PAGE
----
Construction-grade lumber usually comes from softwood trees, often fir or pIne. Softwood lumber comes in one of three general grade types--stress-graded, non-stress-graded and appearance. Most lumber sold in yards or large home-improvement centers is visually stress-graded lumber, which comes in five classes, with 13 sub-classes. Only one sub-class has the grade name "construction," but all 13 of these stress-graded lumber grades have construction applications.
Who Decides the Rules for Grading Lumber?
The U. S. Department of Commerce has stipulated that a National Grading Rule Committee composed of professionals in lumber technology shall establish grade descriptions for dimensional lumber. The Commerce Department reviews and approves these descriptions. Other lumber associations have also established grading rules.
The Five Classes of Stress-Graded Lumber
The five classes of stress-graded lumber are light framing, structural light framing, structural joists and planks, and appearance. Appearance-class stress-graded lumber shares a name with non-stress-graded lumber, but has different properties.
How is Lumber Classified?
A qualified lumber grader takes a look at a piece of lumber and estimates its bending strength from its appearance. The decision relies on a visual assessment, but the classification rates bending strength.
Light Framing-Grade Lumber
Most wood sold in lumberyards falls within the light framing classification in one of three grades: construction-grade, with 34 percent bending strength; standard-grade, with 19 percent bending strength; and utility-grade, with 9 percent bending strength. Construction-grade and standard-grade lumber are safe for residential building. Utility-grade lumber has less than 1/3 the bending strength of construction-grade lumber; also, yards often sell it wet, which means it will warp as it dries.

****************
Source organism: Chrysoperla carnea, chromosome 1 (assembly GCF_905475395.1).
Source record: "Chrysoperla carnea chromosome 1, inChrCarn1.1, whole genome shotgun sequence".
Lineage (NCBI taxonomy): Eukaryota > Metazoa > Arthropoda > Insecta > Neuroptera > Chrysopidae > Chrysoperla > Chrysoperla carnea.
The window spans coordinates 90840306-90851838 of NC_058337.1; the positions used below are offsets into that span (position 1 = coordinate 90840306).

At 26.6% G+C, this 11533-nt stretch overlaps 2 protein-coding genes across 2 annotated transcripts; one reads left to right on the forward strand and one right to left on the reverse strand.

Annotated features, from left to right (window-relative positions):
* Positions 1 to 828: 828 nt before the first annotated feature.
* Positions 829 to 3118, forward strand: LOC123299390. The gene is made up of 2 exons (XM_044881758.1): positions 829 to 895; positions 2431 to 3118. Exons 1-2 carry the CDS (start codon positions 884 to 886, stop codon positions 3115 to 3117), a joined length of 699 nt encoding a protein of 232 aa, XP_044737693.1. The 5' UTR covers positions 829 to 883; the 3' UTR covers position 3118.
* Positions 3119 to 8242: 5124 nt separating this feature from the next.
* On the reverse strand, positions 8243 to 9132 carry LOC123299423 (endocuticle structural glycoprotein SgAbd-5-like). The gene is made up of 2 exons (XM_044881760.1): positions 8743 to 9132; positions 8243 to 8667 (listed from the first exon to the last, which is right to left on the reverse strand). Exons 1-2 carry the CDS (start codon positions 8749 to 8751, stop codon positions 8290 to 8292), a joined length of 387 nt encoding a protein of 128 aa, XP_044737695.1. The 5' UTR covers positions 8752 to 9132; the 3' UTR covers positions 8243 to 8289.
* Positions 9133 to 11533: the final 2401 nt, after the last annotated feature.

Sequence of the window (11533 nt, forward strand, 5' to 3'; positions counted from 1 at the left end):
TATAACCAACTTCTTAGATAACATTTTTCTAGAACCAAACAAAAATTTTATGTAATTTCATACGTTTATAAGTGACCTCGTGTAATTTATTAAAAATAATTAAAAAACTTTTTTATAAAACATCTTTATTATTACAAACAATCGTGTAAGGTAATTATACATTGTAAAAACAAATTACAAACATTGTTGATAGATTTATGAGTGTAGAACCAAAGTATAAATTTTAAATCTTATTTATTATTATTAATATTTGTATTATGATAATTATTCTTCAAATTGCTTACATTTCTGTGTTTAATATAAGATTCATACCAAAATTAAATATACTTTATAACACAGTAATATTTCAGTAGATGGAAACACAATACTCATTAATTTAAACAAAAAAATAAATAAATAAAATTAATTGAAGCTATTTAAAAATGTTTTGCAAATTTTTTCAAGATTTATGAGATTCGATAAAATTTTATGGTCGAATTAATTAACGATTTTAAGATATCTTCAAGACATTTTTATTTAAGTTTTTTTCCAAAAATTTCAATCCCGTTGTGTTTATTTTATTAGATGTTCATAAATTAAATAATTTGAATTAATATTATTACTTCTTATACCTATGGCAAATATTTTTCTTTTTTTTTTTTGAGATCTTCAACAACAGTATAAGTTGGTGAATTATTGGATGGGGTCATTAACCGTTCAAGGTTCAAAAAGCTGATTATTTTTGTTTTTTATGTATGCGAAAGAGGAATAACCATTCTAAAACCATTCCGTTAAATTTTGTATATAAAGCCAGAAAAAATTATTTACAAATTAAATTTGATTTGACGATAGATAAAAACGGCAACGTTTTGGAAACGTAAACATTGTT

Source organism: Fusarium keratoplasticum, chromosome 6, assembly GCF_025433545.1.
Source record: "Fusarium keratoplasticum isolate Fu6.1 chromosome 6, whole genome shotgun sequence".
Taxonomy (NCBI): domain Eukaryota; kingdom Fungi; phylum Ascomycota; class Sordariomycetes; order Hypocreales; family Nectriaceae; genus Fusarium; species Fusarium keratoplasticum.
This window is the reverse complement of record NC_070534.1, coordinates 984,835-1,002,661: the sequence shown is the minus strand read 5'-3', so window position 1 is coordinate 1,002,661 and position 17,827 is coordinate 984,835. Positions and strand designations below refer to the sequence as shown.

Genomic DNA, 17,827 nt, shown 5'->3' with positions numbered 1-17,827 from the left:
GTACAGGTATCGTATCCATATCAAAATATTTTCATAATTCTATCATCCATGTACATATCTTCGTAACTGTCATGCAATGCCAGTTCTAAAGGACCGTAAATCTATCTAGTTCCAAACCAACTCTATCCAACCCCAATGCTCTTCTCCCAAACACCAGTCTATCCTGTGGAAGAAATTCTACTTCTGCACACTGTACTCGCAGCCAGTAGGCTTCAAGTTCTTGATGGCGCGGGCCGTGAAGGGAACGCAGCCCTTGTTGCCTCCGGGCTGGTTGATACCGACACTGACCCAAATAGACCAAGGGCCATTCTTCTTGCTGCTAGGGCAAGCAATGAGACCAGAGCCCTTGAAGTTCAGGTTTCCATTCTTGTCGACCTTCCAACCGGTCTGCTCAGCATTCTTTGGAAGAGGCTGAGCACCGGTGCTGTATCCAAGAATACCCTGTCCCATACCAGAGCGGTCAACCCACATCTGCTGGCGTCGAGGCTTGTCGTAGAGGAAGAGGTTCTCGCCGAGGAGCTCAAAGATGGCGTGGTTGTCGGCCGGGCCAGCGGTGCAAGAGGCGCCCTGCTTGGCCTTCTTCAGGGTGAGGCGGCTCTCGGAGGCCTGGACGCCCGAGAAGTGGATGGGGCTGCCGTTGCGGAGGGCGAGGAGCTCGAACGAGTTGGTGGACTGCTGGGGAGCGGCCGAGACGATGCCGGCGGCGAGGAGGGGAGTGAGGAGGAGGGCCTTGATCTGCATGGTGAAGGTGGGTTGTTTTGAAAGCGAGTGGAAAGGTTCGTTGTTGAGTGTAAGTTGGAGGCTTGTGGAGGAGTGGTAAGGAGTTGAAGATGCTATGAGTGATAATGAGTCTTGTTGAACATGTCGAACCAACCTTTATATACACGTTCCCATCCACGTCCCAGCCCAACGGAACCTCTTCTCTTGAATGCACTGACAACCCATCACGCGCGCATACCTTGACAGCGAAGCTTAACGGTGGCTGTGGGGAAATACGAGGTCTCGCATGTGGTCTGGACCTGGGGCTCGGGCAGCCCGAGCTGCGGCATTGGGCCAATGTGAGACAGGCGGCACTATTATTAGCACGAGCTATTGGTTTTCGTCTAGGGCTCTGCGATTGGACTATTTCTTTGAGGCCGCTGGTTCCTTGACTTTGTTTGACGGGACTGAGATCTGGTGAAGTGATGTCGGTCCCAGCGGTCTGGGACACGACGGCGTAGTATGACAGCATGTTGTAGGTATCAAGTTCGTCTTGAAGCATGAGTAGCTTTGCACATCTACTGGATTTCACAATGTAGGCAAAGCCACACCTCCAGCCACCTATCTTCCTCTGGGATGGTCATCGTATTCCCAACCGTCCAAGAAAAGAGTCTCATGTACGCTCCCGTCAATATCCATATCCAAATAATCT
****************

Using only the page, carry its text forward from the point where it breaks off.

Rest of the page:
Structural Light Framing Grade Lumber
Structural light framing-grade lumber comes in four sub-grades, in descending order of bending strength: Select structural (67 percent), usually called "select" by lumbermen; 1 (55 percent); 2 (45 percent); and 3 (26 percent). Those without special construction needs beyond normal balloon-frame construction (wood studs on 16-inch centers) won't need select structural-grade; some builders use it where it will show because it has few knots, a straight grain and looks good.
Studs Grade and Structural Joists and Planks Grade
Structural joists and planks grade has four grades with names and bending strengths almost identical to the four grades of structural light framing grade, but comes only in larger dimensions. Studs, the classification, has one grade, stud grade, with a bending strength of 26 percent. Similar to standard-grade, with slightly greater bending strength, it often comes precut to exactly 92 1/4 inches. Add a floor plate and a top plate and the height totals exactly 96 inches, the height of an 8-foot stud wall.
Another Grading Criterion
Construction lumber comes graded either S-GRN, with more than 19 percent water by weight--green lumber, in other words--or S-DRY, with less than 19 percent moisture. Experienced builders can sometimes get away with using the cheaper S-GRN lumber by putting it up almost immediately before it dries and warps--once locked into a stud wall or other structure, it can only warp so much. But most will pay a little more and get S-DRY grade.
- Photo Credit Huntstock/DisabilityImages/Getty Images
- "Selecting Lumber: Building Research Council;" C S. Walters; 1971
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